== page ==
Mulcair faces questions over use of taxpayer dollars
Christina Commisso, CTVNews.ca
Published Thursday, May 15, 2014 8:30AM EDT
Last Updated Thursday, May 15, 2014 4:52PM EDT
NDP Leader Thomas Mulcair was in the hot seat as he faced questions over whether House of Commons staffers, paid for by tax dollars, performed partisan work from a Montreal office.
Speaking to the Procedure and House Affairs committee on Thursday, Mulcair was on the defensive, insisting that the NDP had not broken the rules when it came to parliamentary staffers working alongside those doing party work at the Montreal office.
“Every step of the way we've been open and transparent with the House of Commons, we've been open and transparent with this committee. We’ve respected the rules,” he told the committee.
Mulcair said it wasn't until April that the rules underwent a "substantive change," which no longer permitted parliamentary staffers to work in a space controlled by a political party.
Mulcair said the parliamentary staff is no longer working from the Montreal satellite office.
The Opposition leader said he turned over documents to the committee to show the office was paid for by party funds.
"Not a single cent of taxpayer money was used for renting those offices," he said.
The Liberals and the Conservatives are accusing the NDP of breaking the rules when it hired staff to work in Mulcair's satellite offices. Those staffers had been approved to do constituency work in Ottawa, but documents show they were working in a Montreal party office.
It's the first time in Canadian history that an opposition leader has been ordered to testify at a committee.
Mulcair, meanwhile, insists the party has done nothing wrong.
He said parliamentary and party staffers are in two separate unions and their work was kept separate.
"We are the only political party in parliament that is unionized," he said, noting that the collective agreements clearly outline the work of each group.
"It gives me the advantage to say that I know the two have always been separated," he said.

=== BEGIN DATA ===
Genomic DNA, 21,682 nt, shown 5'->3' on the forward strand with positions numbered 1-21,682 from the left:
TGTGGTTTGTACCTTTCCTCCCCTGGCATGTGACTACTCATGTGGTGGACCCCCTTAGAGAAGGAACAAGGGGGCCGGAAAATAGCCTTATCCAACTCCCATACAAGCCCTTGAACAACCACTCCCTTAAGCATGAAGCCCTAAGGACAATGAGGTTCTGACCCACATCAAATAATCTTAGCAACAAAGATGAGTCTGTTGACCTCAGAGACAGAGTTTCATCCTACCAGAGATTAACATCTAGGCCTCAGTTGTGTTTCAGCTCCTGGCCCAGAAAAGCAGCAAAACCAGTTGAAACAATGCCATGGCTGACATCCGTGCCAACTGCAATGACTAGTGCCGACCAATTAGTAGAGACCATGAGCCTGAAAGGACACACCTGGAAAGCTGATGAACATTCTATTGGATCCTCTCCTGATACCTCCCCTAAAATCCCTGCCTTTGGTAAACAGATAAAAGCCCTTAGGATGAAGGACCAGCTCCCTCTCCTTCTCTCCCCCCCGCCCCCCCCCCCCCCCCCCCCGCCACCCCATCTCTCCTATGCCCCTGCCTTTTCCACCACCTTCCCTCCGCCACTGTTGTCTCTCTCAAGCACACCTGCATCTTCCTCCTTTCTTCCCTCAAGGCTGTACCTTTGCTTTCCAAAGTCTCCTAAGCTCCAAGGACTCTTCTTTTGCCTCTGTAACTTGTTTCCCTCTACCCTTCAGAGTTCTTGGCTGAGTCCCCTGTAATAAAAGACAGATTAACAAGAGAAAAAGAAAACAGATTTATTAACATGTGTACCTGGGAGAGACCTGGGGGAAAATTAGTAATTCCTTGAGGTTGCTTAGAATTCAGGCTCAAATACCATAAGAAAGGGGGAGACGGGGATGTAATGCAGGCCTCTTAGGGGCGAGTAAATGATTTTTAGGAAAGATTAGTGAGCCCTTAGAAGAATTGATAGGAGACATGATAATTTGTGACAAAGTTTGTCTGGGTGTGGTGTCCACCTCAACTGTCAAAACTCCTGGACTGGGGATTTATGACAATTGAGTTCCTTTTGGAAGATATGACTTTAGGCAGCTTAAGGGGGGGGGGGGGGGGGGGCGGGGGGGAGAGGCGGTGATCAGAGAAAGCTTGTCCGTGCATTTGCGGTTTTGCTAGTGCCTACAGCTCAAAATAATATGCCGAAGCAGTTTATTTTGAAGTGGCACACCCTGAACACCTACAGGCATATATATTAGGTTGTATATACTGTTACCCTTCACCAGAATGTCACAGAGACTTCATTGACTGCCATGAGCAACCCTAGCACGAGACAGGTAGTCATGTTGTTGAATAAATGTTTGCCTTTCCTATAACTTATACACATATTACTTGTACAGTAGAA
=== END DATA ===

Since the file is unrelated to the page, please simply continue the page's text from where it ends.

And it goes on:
New documents obtained by CTV News on Thursday suggest that parliamentary staffers may have worked on the November byelection in the Montreal riding of Bourassa.
"Mulcair says they were only doing parliamentary work, but in the documents that CTV obtained, it suggests by virtue of looking at cheques and looking at invoices that some of these House of Commons staffers may have been working on the election campaign," CTV's Ottawa deputy bureau chief Laurie Graham told News Channel on Thursday.
The party says the House of Commons staffers were on a leave of absence during the byelection – which is permissible. The NDP also denies that the campaign was run out of the Montreal office.
Thursday's revelation comes on the heels of accusations that the NDP used taxpayer dollars to pay for 1.8 million partisan mailings letters sent to 26 ridings.
Mulcair said the accusations are false and the NDP followed the rules when it came to the mailings. However, on Wednesday, CTV News obtained a letter from Elections Canada sent last week to the Speaker of the House saying it is investigating the mailings.
In the letter, Elections Canada Chief Electoral Officer Marc Mayrand tells House Speaker Andrew Scheer: "These are complex matters that warrant careful consideration as they can have very significant repercussions on the activities carried out by Members of Parliament."
Mulcair said the party followed the rules in sending the mailings.
"It's completely legit, it's completely accepted, it's within the rules," Mulcair said.
The Liberal Party had previously complained to the Commissioner of Elections about mailings the NDP sent ahead of Bourassa federal byelection. Elections Canada later said the New Democrats did nothing wrong when they used their free parliamentary mailing privileges to send partisan flyers.
"With regards to Elections Canada, everything that they've ever looked (in regards to) what the NDP has done with these mailings shows the NDP respected the rules."
He said in the Bourassa case the accusations turned out to be false.
"And of course in this case it's completely false."